The need for ritual

I recently spoke in Rome at an international fertility conference (ESHRE=European Society of Human Reproduction & Embryology).

My topic was “Mourning Rituals for People Remaining Childless”. I thank my colleague, Petra Thorn (who was one of the organizers of the day), for inviting me to speak. It helped me organize my thinking.

I have been organizing rituals for fertility loss for 10 years now–starting conventionally (with fertility loss services) and moving toward more unconventional, creative rituals.
In preparing the talk, I realized that ritual can go to places that psychotherapy does not reach.

Even if psychotherapists and counsellors feel under-skilled to lead such rituals, they could encourage clients or patient support groups to develop their own rituals. They could ask chaplains and clergy to take up the issue.

[Elsewhere on this blog is the text of a fertility loss service developed in the UK by three women counsellors and psychotherapists (of which I was one).]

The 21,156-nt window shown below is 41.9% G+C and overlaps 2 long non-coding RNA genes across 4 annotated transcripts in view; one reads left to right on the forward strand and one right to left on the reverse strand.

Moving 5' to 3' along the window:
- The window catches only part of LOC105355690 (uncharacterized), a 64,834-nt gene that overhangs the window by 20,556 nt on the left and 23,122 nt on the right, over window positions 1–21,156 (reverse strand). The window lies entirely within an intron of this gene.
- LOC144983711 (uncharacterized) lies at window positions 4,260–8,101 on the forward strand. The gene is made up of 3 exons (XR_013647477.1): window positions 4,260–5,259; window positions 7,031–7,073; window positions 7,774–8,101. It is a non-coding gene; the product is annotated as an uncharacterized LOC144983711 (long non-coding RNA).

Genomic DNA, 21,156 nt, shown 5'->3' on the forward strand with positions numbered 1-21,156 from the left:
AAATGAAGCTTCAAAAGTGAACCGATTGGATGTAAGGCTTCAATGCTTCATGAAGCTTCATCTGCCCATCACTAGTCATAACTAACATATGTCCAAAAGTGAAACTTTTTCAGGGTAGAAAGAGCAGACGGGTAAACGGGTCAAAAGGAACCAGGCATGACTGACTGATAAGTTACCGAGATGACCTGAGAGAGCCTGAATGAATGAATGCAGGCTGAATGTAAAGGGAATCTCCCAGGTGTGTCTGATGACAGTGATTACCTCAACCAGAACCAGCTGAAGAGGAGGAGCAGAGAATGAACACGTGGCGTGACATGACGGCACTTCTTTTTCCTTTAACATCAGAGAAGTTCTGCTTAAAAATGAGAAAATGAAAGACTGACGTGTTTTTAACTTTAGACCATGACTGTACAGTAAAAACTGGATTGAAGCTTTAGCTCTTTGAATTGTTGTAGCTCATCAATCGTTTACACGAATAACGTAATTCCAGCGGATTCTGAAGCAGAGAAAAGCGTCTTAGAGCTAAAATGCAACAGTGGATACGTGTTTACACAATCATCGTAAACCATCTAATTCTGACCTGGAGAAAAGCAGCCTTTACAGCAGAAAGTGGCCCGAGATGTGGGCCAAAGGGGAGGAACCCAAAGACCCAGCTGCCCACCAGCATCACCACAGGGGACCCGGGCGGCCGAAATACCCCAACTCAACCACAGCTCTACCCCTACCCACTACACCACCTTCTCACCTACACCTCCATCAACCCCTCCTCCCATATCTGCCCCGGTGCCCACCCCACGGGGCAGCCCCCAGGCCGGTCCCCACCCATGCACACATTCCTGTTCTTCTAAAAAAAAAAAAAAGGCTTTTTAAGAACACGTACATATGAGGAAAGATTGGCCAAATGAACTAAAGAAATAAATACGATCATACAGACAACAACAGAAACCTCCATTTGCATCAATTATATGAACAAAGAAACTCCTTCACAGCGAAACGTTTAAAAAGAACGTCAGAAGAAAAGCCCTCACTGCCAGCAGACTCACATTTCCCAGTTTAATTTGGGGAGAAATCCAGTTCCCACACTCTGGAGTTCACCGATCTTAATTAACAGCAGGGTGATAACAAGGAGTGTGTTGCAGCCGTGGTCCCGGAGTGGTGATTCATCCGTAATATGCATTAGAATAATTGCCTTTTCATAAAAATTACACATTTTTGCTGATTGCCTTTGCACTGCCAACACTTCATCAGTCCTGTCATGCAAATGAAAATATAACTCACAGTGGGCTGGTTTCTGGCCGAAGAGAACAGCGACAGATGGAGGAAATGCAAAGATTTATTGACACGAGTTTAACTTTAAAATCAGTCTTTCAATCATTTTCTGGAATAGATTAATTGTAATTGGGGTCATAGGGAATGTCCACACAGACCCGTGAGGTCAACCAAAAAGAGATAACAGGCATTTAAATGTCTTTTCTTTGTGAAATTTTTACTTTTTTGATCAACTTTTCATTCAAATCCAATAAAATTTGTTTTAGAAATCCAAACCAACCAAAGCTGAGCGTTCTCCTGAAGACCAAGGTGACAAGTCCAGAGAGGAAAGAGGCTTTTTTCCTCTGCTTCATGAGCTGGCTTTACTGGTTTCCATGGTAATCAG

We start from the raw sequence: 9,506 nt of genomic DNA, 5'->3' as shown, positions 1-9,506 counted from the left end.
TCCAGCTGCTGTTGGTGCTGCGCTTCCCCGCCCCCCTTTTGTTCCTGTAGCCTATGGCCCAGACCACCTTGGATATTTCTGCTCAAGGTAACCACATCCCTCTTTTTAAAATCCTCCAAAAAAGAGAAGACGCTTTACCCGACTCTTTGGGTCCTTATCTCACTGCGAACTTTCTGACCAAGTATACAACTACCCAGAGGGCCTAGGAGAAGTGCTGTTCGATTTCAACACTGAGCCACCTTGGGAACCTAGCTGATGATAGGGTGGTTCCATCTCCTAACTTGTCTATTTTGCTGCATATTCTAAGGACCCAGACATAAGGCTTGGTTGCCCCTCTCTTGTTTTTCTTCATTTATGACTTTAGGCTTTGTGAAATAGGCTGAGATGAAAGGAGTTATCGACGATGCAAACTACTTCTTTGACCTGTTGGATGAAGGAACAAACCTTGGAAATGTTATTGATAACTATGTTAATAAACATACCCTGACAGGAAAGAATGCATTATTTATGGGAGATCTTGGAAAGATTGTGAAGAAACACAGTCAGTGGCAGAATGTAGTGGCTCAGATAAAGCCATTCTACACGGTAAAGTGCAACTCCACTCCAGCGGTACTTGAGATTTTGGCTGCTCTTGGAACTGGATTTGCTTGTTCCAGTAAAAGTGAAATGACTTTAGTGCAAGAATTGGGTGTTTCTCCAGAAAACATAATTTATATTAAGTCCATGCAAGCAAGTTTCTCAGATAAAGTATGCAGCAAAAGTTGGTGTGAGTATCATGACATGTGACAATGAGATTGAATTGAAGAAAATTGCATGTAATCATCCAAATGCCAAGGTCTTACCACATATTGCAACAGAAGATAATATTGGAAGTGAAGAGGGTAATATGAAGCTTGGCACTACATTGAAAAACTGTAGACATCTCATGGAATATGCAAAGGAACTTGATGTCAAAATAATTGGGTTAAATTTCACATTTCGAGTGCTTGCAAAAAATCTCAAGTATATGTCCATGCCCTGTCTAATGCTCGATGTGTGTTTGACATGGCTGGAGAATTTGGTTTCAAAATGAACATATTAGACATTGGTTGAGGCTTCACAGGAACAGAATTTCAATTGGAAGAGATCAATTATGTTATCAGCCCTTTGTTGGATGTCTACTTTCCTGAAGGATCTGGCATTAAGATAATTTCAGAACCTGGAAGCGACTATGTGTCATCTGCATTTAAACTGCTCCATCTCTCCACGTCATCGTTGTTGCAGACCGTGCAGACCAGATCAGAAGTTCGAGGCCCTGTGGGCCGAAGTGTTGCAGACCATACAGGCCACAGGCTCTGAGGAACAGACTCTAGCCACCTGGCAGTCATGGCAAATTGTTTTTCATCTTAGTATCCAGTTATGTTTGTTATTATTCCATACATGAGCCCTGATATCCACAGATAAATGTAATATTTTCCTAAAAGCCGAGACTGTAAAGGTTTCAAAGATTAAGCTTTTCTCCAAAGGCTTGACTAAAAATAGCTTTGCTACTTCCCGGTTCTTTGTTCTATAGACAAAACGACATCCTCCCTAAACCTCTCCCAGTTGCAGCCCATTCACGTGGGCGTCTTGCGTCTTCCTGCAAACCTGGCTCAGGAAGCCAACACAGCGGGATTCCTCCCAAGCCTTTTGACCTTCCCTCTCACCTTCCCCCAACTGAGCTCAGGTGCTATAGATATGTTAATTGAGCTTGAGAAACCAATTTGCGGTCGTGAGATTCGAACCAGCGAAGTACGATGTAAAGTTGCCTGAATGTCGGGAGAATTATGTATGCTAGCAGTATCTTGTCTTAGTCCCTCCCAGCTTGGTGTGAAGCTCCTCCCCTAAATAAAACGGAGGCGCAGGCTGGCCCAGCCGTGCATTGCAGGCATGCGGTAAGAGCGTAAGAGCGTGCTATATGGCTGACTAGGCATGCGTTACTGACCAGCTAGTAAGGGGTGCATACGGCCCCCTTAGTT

Every culture has rituals linked to loss & grieving–but high tech fertility treatment has created losses that never existed in previous eras (frozen embryos that die when defrosted, IVF that fails, surrogates who miscarry).
There were about 30 participants in the psychotherapy & counselling stream in Rome, from all around the world–the Ukraine, Slovenia, Ireland, the UK, Germany, South Africa and beyond. Most were women. It was heartening to see colleagues making the effort to attend this gathering in Italy.
I asked how many had experience with ritual. Only a very few hands went up. I was amazed!

Ceremonies for miscarriages are now quite common in the UK. They are run by hospital chaplains. Some churches have started to wake up to these losses too. I was intrigued when a former client told me recently that she had attended a “Sad Mother’s Day” service at her Church of England outpost in the Cotswolds. What a brilliant idea!

Normally on Mothering Sunday (as it is called in England), children present their mothers with daffodils during the church service.
But what about all the women who have lost children or are infertile?
A WOMAN priest in this English church who had herself experienced miscarriage organized a Sad Mother’s Day event in the evening after the morning “happy mummy” service. The service included prayers and music and an opportunity for each person to light a candle and name what it was that brought her to to the Sad Mother’s Day service. The isolation was broken.

If you have experienced a ritual linked to infertility or pregnancy loss, please post an account of it here. It could be something you created or something organized by some other entity.

Let’s share our information & experiences!